Carvin’s core warning is to avoid “securitizing” every threat and to reevaluate the threats themselves in light of the best possible allocation of resources and energy against those challenges. For example, “Is a pandemic a national security threat?” she asks. In her mind, no, it is a public health emergency that contains elements of national security. If one views it solely as a national security threat, it becomes securitized and there is a risk of allocating the wrong resources and achieving the wrong outcomes, not the least of which is an alienation of the affected population. 

From an American, relatively hard-nosed, realist perspective, reading about empathy in a national security textbook is somewhat unexpected. Carvin argues that approaching the challenges she outlines requires a measure of empathy for the groups most affected by the national security threats in question, in particular violent extremism of any flavor or variety. Vilifying an entire community because of the actions of a few is foolish and counterproductive, to say nothing of immoral. As Carvin argues, being empathetic to the families, communities, and groups affected, one can potentially achieve better outcomes than if one brushes the whole based on the actions of a few.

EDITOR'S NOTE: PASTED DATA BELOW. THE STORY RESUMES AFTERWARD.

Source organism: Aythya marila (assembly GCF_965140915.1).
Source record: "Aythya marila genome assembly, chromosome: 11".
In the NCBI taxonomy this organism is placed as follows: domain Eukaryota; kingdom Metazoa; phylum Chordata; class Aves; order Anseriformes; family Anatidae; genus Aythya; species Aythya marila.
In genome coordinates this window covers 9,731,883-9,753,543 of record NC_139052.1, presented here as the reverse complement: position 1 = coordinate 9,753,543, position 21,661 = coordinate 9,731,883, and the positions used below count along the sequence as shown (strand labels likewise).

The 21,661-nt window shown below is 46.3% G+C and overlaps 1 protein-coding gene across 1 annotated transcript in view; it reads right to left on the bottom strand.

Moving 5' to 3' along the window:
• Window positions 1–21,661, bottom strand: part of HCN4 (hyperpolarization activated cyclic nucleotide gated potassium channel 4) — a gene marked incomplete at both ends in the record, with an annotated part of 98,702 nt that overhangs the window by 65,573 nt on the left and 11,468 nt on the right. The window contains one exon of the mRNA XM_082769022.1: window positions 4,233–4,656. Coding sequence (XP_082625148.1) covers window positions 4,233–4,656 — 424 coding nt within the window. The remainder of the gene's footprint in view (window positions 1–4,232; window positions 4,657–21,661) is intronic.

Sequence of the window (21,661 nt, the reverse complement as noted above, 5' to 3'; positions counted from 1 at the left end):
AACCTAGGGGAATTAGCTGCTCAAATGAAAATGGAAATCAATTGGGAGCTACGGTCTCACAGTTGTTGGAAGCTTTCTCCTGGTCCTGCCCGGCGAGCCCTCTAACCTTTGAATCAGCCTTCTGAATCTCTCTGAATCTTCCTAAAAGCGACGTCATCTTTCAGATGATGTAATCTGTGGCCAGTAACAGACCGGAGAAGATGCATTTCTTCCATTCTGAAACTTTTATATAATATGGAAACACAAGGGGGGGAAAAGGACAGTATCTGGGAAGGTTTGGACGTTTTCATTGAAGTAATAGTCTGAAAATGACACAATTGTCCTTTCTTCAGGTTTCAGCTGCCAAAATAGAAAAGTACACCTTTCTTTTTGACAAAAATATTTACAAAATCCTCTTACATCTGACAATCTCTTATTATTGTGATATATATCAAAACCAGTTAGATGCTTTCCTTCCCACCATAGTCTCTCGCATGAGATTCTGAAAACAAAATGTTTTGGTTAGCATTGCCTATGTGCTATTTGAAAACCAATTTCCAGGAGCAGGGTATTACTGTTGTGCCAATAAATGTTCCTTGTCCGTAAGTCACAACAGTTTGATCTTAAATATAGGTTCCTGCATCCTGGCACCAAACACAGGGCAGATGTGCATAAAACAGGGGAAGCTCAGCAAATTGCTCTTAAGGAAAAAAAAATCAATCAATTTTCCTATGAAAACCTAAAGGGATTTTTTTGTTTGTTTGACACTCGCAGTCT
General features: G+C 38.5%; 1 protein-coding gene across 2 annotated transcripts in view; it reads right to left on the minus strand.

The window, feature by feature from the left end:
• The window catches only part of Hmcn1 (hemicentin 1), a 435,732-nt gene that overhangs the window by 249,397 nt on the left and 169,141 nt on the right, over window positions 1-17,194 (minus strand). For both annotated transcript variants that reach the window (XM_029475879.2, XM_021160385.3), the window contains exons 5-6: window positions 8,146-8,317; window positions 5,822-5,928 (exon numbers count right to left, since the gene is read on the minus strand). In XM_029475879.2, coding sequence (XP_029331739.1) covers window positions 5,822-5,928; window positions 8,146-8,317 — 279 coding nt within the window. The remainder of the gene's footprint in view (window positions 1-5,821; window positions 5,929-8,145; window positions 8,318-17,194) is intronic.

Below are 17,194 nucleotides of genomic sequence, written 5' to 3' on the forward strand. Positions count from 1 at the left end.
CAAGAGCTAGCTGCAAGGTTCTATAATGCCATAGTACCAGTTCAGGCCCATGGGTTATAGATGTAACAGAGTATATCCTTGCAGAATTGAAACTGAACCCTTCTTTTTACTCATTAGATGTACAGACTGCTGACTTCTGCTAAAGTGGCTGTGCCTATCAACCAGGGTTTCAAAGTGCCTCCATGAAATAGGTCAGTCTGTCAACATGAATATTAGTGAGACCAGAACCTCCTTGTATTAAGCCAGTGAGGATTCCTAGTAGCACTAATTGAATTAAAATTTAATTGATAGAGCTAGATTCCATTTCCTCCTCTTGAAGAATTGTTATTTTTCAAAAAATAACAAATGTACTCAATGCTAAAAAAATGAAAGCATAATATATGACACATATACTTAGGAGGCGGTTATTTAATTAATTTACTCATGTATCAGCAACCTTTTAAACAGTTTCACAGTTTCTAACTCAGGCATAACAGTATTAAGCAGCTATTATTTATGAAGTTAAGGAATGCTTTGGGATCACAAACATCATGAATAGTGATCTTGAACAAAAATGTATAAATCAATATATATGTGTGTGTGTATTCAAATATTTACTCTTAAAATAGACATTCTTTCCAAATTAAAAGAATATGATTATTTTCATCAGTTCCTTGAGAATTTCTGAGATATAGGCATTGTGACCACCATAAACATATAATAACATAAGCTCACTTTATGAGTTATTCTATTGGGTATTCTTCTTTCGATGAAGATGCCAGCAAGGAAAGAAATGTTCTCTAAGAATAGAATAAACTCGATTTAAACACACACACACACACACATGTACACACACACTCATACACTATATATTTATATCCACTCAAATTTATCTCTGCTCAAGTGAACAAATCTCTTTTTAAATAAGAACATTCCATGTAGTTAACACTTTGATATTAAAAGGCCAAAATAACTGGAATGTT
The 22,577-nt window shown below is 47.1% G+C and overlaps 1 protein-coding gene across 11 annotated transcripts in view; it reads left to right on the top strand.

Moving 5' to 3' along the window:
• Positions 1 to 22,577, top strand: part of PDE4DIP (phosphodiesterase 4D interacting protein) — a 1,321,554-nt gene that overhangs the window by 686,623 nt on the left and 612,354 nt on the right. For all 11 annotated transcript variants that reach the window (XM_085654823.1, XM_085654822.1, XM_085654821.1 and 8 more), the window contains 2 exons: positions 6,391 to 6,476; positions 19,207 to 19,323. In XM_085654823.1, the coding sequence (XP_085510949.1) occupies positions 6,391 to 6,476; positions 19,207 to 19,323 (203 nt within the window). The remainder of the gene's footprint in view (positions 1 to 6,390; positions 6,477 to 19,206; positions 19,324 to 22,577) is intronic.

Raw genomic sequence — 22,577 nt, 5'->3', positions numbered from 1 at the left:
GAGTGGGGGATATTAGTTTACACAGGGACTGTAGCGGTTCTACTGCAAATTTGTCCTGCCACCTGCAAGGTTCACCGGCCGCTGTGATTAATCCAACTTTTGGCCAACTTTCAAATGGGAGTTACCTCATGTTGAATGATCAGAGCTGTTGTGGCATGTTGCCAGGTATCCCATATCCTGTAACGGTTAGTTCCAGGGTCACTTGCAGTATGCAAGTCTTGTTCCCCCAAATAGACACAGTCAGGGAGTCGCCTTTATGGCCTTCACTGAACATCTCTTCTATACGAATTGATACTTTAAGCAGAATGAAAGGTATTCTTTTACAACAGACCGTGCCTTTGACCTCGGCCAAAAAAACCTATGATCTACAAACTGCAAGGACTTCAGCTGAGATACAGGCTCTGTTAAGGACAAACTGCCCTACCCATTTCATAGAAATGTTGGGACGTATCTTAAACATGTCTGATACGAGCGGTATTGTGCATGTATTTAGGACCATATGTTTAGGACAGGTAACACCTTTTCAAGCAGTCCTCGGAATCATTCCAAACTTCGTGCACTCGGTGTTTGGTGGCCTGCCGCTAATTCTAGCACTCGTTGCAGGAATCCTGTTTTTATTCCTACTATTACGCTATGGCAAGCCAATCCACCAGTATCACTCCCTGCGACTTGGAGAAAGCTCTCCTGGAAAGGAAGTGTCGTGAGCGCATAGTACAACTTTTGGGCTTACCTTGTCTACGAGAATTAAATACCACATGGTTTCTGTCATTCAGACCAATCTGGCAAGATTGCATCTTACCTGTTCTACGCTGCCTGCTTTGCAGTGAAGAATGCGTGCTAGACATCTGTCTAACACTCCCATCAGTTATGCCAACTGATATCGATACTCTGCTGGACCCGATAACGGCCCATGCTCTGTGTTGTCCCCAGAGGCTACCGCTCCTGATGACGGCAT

Read more: Doom: The politics of catastrophe.

In advocating for empathy, Carvin touches upon core issues facing national security policy, not the least of which is applying the right tools and tactics against the relevant threats. Importantly, she asks if the solution is doing more harm than good. How can Canada, or the United States for that matter, pursue its security without violating morals or the law for that matter? In attempting to ensure security, how can one balance privacy and human rights?